The last few months have certainly been unusual for us all. We’ve now spent more of 2020 in lockdown than out of it, and the isolation has been affecting millions differently. There are concerning things happening globally, nationally, locally, and individually, each resulting in fear, anger, confusion, creativity, and hope in their own way.
Amidst the pandemic and all it’s brought, I’ve been dealing with something else unexpected. I’m a big advocate of openness and honesty around female health, as the silence and lack of understanding around certain issues can and has been damaging for those needing help or answers and so wanted to share what’s been going on.
At the end of April, I experienced the worst pain I’ve ever known – at about 11pm, just falling asleep, it was as if someone was stabbing me low in the abdomen. It got so bad that Simon called 999 who –given the overstretched resources – decided it wasn’t necessary to send anyone out, so I spent over an hour out of my mind in pain, aware that its location seemed to be ovarian and certainly not normal. The following day I called the GP and they put through a referral for an ultrasound. Again given the poor timing of my own medical crisis, I was on a waiting list as the pain had subsided leaving me tender and tired but ‘safe’.
Almost exactly a month later, I experienced the same pain again – different time of day, different time in my cycle, but similar location. We rang 111, as well as a doctor friend, feeling conflicted about going to A&E and the risks associated during a pandemic. After a further phone consultation, I was given a next-day face to face appointment with the GP – which given the current crisis did suggest they were taking me seriously. With great efficiency, I had bloodtests and a physical examination in the same appointment, with most of the results back the same day. The suggestion was that I almost definitely had ovarian cysts, which may have ruptured, and I was given an urgent referral for an ultrasound at the hospital as an ovarian marker had also come back as very high.
A week later, the ultrasound showed a 5 ½ cm cyst on one ovary, and a further internal scan revealed other tissue which could have been the remnants of a rupture, fibroids, or something else. I was asked questions around my gynaecological history, any history of cancers, endometriosis – all routine checks that were nevertheless a little daunting to hear.
I was immediately referred to a gynaecologist, who advised during a phone consultation that whilst the tissue on one side was unclear, the cyst did appear to be endrometriotic. He ordered an MRI for a clearer picture, plus more bloodtests specifically to recheck tumour markers, pregnancies and tissue damage. Within 72 hours, I had another round of tests which thankfully all returned normal, and a 45-minute MRI scan to get a closer look at whatever was going on.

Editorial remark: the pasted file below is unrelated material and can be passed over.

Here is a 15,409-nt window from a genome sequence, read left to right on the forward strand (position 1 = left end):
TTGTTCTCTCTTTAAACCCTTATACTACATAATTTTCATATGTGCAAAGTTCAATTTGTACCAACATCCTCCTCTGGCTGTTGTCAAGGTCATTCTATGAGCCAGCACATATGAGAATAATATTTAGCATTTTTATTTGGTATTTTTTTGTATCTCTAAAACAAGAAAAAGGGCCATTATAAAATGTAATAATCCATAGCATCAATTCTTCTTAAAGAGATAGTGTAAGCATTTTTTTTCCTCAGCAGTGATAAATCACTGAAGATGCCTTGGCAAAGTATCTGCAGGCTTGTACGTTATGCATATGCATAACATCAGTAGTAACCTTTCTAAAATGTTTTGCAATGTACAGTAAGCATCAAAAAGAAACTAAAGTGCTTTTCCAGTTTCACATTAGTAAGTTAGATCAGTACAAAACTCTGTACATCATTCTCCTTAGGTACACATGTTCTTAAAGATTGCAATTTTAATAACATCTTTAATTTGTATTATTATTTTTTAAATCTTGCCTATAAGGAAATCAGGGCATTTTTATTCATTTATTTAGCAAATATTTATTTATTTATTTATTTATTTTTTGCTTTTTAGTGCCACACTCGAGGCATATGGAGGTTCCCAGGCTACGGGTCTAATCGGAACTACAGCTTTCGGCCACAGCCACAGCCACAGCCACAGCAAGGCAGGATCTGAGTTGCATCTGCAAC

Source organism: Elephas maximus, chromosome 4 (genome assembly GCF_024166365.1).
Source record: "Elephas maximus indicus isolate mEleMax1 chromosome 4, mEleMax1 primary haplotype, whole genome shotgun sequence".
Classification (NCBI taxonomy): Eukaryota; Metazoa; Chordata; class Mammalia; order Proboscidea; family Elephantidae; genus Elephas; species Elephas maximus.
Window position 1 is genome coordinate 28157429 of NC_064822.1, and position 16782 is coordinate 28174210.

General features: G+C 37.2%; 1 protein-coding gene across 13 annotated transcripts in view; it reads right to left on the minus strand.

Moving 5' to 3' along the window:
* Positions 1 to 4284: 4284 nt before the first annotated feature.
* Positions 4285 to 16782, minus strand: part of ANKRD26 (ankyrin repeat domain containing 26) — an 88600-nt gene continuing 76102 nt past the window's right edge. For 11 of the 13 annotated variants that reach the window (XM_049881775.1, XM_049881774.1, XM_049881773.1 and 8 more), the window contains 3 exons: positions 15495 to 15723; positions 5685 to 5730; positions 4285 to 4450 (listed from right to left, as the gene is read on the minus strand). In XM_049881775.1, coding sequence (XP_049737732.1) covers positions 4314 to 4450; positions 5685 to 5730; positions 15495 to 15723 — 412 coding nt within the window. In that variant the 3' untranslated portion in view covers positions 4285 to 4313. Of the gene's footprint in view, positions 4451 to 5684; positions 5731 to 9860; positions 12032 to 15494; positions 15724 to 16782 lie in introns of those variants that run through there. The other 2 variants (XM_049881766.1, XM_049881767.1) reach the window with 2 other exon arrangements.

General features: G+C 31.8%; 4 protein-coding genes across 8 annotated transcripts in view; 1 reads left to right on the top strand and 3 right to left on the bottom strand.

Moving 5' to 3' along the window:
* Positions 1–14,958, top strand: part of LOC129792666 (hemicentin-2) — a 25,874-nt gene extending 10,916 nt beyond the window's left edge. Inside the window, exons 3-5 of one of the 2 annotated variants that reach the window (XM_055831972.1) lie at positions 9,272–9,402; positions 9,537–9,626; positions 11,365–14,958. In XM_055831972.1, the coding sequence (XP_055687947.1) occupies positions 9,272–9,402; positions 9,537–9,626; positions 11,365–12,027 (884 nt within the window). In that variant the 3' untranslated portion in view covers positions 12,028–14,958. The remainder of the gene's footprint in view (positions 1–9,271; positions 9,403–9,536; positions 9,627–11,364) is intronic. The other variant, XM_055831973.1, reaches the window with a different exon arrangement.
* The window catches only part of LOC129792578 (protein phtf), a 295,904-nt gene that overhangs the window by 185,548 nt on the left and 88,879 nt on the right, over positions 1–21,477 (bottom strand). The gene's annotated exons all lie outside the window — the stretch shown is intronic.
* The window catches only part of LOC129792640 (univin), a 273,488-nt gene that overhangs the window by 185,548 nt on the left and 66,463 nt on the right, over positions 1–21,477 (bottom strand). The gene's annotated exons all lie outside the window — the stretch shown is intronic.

With yet another phone consultation booked for a weeks’ time, I’ve had the letter with the results of the MRI, confirming the endometrioma. The next steps remain uncertain, a journey possibly to include a laparoscopy (keyhole surgery) to remove the cyst and find any additional tissue, and more conversations to be had around possible long term impacts, reoccurrences, the risks or consequences of no action.
What’s remarkable is, as scary as this may be, it’s like someone handed me an extra puzzle piece and I can now see a clearer picture. Symptoms that I’ve lived with for years but never thought to pay close attention to are suddenly cast in a new light and make a lot more sense. I’m fortunate in that until April, the sensations I’ve had for 15 years have not been significant enough for me to question them or pay too much attention, causing discomfort but not impacting day to day life to any great degree. Whilst the level of pain does not necessarily indicate the presence or severity of the condition, I am grateful that in reality my physical body is essentially unchanged regardless of any diagnosis.
I’m discovering that quite a few people I know have endometriosis with varying experiences, and yet it still baffles me at how ignorant and naïve I’ve been to my own body, not really understanding what it’s possibly been trying to tell me for years. But it also brings me peace, taking something scary and unknown and showing how others are dealing with it, coming through treatments, living their lives and not holding back. Which is encouraging. My life isn’t really changing, I am now just starting to understand it a lot better. And can be kinder to myself as I go through it.